LAKELAND – Hillsborough County’s minimum fair rule is meant to separate and protect two very different modes of for-hire transportation, according to Kyle Cockream, the executive director of the county’s Public Transportation Commission (PTC).

The rule recently was challenged in court by a local limousine-service operator who said that setting a minimum fair for limo drivers was unfair and anti-competitive.

The 2nd District Court of Appeal disagreed, affirming a lower-court ruling allowing PTC to enforce the rule.

“In the for-hire transportation industry, there is a term that is used called ‘cannibalism,’” Cockream told the Florida Record. “That’s what this rule is meant to prevent.”

He said cannibalism refers to the practice of lowering limo fairs to compete with taxi drivers during times when the limo driver doesn’t have other business.

He said it’s unfair because the two modes of for-hire transportation are operated and regulated differently.

Cab drivers, for instance, operate in an “on-demand, street-hail” structure where they are given prescribed driving hours to serve customers needing an immediate ride someplace.

Limo drivers, operate in a “prearranged” structure where rides are set up in advance for prescribed door-to-door service.

“So the primary purpose and delivery of the service is how they are determined and regulated,” he said.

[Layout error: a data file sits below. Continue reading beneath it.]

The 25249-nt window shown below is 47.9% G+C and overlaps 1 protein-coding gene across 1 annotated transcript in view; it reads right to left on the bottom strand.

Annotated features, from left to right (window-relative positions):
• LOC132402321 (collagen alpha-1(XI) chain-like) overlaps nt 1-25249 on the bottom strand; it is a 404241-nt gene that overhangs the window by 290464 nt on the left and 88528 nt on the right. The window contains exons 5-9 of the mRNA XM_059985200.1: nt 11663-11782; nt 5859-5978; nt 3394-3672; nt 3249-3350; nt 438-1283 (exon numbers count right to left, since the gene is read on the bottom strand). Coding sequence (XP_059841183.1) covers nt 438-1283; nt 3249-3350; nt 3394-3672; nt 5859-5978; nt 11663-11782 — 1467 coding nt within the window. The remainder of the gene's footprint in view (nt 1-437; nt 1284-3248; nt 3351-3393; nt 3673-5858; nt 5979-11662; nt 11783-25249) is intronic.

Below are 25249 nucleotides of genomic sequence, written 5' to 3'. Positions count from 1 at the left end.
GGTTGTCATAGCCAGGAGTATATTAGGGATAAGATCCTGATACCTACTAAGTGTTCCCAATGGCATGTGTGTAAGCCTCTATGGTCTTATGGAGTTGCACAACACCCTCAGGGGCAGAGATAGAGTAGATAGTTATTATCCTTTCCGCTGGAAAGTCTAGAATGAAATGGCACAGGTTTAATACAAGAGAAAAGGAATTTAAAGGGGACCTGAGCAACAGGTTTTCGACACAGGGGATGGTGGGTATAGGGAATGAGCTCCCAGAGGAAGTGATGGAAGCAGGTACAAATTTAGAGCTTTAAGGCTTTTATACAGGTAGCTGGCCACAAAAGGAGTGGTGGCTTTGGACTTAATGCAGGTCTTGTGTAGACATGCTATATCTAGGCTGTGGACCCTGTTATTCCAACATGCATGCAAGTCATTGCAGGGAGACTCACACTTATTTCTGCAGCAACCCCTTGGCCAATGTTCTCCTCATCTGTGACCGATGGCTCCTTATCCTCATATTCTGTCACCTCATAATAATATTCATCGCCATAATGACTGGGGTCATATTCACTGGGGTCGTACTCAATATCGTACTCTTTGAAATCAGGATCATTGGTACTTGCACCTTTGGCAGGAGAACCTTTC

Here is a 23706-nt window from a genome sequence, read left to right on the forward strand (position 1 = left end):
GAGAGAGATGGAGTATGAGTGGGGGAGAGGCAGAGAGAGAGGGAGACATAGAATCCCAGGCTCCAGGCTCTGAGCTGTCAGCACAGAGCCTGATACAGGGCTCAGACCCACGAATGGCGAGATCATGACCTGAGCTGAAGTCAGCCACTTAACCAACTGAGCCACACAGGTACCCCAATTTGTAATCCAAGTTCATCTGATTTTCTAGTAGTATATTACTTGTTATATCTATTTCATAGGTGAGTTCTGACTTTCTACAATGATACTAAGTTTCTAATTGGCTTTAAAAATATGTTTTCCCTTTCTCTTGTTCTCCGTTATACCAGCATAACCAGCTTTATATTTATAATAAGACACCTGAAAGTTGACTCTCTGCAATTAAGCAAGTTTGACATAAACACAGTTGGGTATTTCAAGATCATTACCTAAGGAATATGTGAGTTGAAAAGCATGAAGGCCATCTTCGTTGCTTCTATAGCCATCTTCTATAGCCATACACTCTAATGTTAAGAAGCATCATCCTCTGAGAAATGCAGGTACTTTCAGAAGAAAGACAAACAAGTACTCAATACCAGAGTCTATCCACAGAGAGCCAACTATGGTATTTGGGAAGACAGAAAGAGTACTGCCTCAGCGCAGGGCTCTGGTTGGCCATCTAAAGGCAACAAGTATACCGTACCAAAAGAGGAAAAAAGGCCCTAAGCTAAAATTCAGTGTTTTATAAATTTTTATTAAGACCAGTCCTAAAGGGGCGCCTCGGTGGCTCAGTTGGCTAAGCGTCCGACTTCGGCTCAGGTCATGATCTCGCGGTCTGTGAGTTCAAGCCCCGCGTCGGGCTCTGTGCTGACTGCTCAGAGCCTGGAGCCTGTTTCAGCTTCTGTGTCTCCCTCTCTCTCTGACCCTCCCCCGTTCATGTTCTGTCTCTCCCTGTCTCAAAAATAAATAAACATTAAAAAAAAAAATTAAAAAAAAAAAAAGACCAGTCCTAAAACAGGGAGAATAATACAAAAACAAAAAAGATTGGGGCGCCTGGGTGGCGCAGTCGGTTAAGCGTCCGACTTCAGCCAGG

Cockream said the county does not regulate a minimum fare for cab drivers, because the service isn’t prearranged, though it does regulate a maximum fare. For limos it’s the opposite – with the minimum set, but no ceiling on the maximum that can be charged.

“This is not something that’s unique here,” he said. “It’s a pretty standard practice in big cities around the country.”

He said the rule was adapted to ensure that a taxicab is available for anybody who needs one. If limo drivers “cannibalize” cab drivers’ fares when work is slow, that forces cab drivers out of business and deprives the city of an essential service.

Black Pearl Limousine, which originally filed the suit in 2013, argued in court that the minimum fair rule was anti-competitive because it kept customers from making their own choices and negotiating their own fares.

Since the ruling, the minimum fair has been reduced from $50 to $30.

Cockream said the reduction was made in response to the complaints from the limo industry, but that there are no plans to revisit or repeal the rule – especially after winning the initial court case and subsequent appeal.

Black Pearl’s attorney said the move was welcome, but alluded to an effort to repeal the county’s rule in an interview with the Tampa Bay Times newspaper. The company was represented by the Florida Branch of the Institute for Justice, a law firm that has filed similar suits across the country over government rules.

“It should not be against the law to give customers a good deal,” Justin Pearson, the institute’s attorney, said to the newspaper in a statement after the decision. “It is unfortunate the court chose to disregard the Florida Constitution, but we take solace in the fact that the minimum fare rule has been reduced and appears destined for full repeal.”

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